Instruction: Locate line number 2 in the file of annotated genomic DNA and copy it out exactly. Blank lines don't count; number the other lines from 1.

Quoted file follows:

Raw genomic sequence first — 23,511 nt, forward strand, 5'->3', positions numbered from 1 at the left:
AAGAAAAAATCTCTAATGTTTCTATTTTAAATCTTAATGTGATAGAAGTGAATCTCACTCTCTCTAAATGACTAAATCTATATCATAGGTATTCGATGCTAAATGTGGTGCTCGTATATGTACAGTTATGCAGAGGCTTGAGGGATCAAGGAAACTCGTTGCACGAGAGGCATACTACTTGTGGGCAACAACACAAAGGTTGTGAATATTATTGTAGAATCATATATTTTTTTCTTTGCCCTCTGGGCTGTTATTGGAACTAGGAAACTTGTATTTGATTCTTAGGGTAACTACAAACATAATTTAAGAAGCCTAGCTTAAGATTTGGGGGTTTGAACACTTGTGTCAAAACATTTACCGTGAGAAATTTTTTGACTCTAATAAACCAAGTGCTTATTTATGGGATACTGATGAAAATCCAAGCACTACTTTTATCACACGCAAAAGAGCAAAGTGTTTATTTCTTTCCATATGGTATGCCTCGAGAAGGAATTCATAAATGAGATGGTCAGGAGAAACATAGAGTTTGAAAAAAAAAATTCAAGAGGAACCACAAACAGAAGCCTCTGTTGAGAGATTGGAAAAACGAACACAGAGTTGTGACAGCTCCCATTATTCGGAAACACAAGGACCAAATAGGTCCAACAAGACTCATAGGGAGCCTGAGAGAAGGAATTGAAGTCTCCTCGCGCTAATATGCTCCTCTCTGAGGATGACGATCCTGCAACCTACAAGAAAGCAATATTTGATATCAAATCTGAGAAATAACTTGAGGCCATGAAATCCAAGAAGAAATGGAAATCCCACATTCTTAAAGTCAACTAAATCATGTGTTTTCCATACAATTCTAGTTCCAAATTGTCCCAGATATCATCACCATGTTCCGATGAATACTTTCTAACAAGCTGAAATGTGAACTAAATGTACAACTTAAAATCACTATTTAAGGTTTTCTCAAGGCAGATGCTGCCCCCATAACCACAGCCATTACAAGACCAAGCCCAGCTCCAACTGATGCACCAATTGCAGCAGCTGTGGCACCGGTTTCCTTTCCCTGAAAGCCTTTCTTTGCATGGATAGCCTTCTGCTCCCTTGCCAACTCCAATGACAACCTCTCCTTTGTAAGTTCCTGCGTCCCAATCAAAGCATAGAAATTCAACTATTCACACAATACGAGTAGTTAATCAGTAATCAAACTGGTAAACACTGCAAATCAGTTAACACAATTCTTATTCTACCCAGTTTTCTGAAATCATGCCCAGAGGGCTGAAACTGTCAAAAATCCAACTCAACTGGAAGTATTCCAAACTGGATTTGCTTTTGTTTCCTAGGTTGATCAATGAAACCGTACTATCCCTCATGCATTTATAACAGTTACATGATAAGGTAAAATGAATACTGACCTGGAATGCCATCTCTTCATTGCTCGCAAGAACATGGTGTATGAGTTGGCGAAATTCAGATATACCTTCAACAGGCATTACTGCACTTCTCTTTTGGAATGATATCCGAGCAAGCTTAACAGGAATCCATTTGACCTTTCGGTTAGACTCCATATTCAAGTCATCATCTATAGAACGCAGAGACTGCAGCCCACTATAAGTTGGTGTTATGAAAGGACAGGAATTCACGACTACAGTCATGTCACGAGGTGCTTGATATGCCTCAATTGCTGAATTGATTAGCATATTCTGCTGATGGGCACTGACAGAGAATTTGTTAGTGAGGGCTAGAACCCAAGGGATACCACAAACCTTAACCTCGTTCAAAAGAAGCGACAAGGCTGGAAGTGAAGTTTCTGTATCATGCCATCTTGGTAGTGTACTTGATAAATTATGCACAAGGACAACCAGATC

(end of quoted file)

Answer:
AAGAAAAAATCTCTAATGTTTCTATTTTAAATCTTAATGTGATAGAAGTGAATCTCACTCTCTCTAAATGACTAAATCTATATCATAGGTATTCGATGCTAAATGTGGTGCTCGTATATGTACAGTTATGCAGAGGCTTGAGGGATCAAGGAAACTCGTTGCACGAGAGGCATACTACTTGTGGGCAACAACACAAAGGTTGTGAATATTATTGTAGAATCATATATTTTTTTCTTTGCCCTCTGGGCTGTTATTGGAACTAGGAAACTTGTATTTGATTCTTAGGGTAACTACAAACATAATTTAAGAAGCCTAGCTTAAGATTTGGGGGTTTGAACACTTGTGTCAAAACATTTACCGTGAGAAATTTTTTGACTCTAATAAACCAAGTGCTTATTTATGGGATACTGATGAAAATCCAAGCACTACTTTTATCACACGCAAAAGAGCAAAGTGTTTATTTCTTTCCATATGGTATGCCTCGAGAAGGAATTCATAAATGAGATGGTCAGGAGAAACATAGAGTTTGAAAAAAAAAATTCAAGAGGAACCACAAACAGAAGCCTCTGTTGAGAGATTGGAAAAACGAACACAGAGTTGTGACAGCTCCCATTATTCGGAAACACAAGGACCAAATAGGTCCAACAAGACTCATAGGGAGCCTGAGAGAAGGAATTGAAGTCTCCTCGCGCTAATATGCTCCTCTCTGAGGATGACGATCCTGCAACCTACAAGAAAGCAATATTTGATATCAAATCTGAGAAATAACTTGAGGCCATGAAATCCAAGAAGAAATGGAAATCCCACATTCTTAAAGTCAACTAAATCATGTGTTTTCCATACAATTCTAGTTCCAAATTGTCCCAGATATCATCACCATGTTCCGATGAATACTTTCTAACAAGCTGAAATGTGAACTAAATGTACAACTTAAAATCACTATTTAAGGTTTTCTCAAGGCAGATGCTGCCCCCATAACCACAGCCATTACAAGACCAAGCCCAGCTCCAACTGATGCACCAATTGCAGCAGCTGTGGCACCGGTTTCCTTTCCCTGAAAGCCTTTCTTTGCATGGATAGCCTTCTGCTCCCTTGCCAACTCCAATGACAACCTCTCCTTTGTAAGTTCCTGCGTCCCAATCAAAGCATAGAAATTCAACTATTCACACAATACGAGTAGTTAATCAGTAATCAAACTGGTAAACACTGCAAATCAGTTAACACAATTCTTATTCTACCCAGTTTTCTGAAATCATGCCCAGAGGGCTGAAACTGTCAAAAATCCAACTCAACTGGAAGTATTCCAAACTGGATTTGCTTTTGTTTCCTAGGTTGATCAATGAAACCGTACTATCCCTCATGCATTTATAACAGTTACATGATAAGGTAAAATGAATACTGACCTGGAATGCCATCTCTTCATTGCTCGCAAGAACATGGTGTATGAGTTGGCGAAATTCAGATATACCTTCAACAGGCATTACTGCACTTCTCTTTTGGAATGATATCCGAGCAAGCTTAACAGGAATCCATTTGACCTTTCGGTTAGACTCCATATTCAAGTCATCATCTATAGAACGCAGAGACTGCAGCCCACTATAAGTTGGTGTTATGAAAGGACAGGAATTCACGACTACAGTCATGTCACGAGGTGCTTGATATGCCTCAATTGCTGAATTGATTAGCATATTCTGCTGATGGGCACTGACAGAGAATTTGTTAGTGAGGGCTAGAACCCAAGGGATACCACAAACCTTAACCTCGTTCAAAAGAAGCGACAAGGCTGGAAGTGAAGTTTCTGTATCATGCCATCTTGGTAGTGTACTTGATAAATTATGCACAAGGACAACCAGATC